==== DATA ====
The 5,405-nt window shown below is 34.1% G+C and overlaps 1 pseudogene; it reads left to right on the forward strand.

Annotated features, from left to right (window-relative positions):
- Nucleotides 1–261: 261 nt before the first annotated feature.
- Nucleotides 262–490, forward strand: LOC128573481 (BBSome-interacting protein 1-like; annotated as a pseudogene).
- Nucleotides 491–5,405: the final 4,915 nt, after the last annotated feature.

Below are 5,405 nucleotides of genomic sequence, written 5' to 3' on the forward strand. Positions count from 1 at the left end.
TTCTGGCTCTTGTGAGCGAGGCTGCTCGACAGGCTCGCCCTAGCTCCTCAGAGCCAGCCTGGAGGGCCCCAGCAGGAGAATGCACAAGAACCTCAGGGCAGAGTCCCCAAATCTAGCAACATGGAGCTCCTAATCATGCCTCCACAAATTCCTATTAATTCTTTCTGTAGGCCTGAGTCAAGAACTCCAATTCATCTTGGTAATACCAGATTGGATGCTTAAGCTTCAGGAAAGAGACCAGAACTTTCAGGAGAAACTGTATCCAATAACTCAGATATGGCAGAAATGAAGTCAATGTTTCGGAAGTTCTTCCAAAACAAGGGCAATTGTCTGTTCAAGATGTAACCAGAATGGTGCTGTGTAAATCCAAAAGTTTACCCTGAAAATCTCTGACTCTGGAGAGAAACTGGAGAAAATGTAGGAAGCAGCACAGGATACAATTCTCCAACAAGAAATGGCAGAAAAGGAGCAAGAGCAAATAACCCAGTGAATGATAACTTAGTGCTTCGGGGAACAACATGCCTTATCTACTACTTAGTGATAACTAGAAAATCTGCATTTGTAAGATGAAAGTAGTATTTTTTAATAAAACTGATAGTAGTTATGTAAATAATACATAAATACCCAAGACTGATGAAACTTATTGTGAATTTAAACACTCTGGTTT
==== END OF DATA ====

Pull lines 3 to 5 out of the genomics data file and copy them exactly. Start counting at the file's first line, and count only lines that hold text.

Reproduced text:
- Nucleotides 1–261: 261 nt before the first annotated feature.
- Nucleotides 262–490, forward strand: LOC128573481 (BBSome-interacting protein 1-like; annotated as a pseudogene).
- Nucleotides 491–5,405: the final 4,915 nt, after the last annotated feature.